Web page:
The opening of Lekh Lekha raises numerous questions. Why did God choose Avraham? Why was it necessary to choose anyone? Why does the focus of Sefer Bereshit suddenly shift from a broad universal focus to a narrow, particularistic one?
Many Jews in our day, like many of our brethren of other tribes, are seeking to mend the fractures that divide us from ourselves and from others, and to find ways to heal the wounds that afflict us only seven decades after the Holocaust and the rebirth of Israel. Amid these efforts, an idealistic, scholarly nineteenth-century rabbi from Livorno seems, to some, to provide a beacon of hope and humanity.
The Jew is a citizen of the world and is part of it, and in this respect functions in the framework of all humanity. However, the Jew also is unique, separate and alone. The Jew is sustained not merely from the natural ways of the world, but also from the higher level of humanity—the level that includes the acceptance of the yoke of Heaven, mitzvoth, and holiness.
Despite our strong numbers and increasingly professionalized infrastructure, ask a Modern Orthodox educator how our community is doing, and you’ll likely hear ambivalence or frustration at best, apocalyptic predictions of the imminent demise of our movement at worst—certainly not the triumphalism or chest-thumping that our ostensible institutional success would seem to warrant.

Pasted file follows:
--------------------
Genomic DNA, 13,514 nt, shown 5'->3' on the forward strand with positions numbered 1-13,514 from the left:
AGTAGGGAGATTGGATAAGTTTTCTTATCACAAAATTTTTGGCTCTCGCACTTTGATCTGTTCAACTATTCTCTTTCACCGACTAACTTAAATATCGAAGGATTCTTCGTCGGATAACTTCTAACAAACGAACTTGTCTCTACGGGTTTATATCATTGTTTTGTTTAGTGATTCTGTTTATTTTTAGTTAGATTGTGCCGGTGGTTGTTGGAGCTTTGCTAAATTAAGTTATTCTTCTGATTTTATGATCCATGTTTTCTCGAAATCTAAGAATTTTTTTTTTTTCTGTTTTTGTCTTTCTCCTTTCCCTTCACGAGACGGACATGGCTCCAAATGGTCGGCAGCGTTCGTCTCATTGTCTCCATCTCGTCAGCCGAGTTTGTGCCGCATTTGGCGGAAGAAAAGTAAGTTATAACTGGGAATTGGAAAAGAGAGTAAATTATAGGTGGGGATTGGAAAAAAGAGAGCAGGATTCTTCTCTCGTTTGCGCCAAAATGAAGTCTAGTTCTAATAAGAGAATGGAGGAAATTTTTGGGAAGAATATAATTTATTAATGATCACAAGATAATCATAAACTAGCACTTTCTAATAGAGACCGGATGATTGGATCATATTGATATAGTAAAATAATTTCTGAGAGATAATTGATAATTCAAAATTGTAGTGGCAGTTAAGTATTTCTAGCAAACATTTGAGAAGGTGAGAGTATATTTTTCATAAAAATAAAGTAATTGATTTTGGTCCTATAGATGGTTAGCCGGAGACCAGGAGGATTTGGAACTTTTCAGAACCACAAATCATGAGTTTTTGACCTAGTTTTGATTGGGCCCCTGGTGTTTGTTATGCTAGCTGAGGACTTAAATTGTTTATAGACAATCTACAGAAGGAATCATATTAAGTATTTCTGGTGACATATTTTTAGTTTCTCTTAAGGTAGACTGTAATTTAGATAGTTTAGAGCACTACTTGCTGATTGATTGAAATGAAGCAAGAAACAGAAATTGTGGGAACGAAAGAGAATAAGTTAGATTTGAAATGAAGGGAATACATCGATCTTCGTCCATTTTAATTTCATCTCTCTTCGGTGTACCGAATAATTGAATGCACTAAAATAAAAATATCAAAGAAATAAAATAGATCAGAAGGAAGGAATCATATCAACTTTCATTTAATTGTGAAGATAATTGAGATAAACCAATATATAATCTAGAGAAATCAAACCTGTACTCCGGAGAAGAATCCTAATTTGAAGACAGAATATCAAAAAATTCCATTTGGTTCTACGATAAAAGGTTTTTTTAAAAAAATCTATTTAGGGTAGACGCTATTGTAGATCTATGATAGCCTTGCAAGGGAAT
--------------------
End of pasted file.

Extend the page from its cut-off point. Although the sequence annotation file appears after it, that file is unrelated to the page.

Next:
It is with great hesitation and trepidation that I write this essay. I do not want to be misunderstood. I am in love with Judaism, rabbinic tradition, and halakha. I regard them as holy, and they are at the very core of my existence. Nonetheless, I am concerned about the future of Judaism and its impact on our young people.
The Jewish Press has a bi-weekly feature in which questions are posed to a group of rabbis. One of the respondents is Rabbi Marc D. Angel. Here are his responses to several recent questions.
Rabbi Marc Angel's Tuesday morning class will resume on October 29. We'll be discussing Talmudic texts that relate seemingly simple stories/lessons...but which, upon reflection, set our minds to thinking about larger issues...faith, redemption, suffering, hope, interpersonal relationships...and more.
The class meets at the Apple Bank building, 2100 Broadway, NYC, in the Institute's office in the mezzanine. The bank doors open at 8:30 am; class begins at 8:40 am and concludes at 9:30 am. Coffee/tea and danish are available.
This article on the Tower of Babel offers a “textbook lesson” in combining traditional rabbinic commentary with contemporary academic Bible scholarship. These two approaches begin with different sets of assumptions, but each gives us access to greater meaning in the Torah. Taken together, we emerge with a fuller picture than with either one by itself.
The Akedah, or binding of Isaac (Genesis 22:1–19),  is a formative passage in Jewish tradition. It plays a central role on Rosh haShanah, and many communities include this passage in their early morning daily liturgy. What should we learn from this jarring narrative with regard to faith and religious life?
How did I get here? It’s a question that crosses my mind every day. How did a feminist, culturally affiliated Ashkenazic Jew from small-town Connecticut —by way of Northeastern University, Harvard Divinity School, Hebrew University, a backpacking jaunt through Europe, and a new-age kibbutz—end up meticulously checking chard in a Sephardic Modern Orthodox home?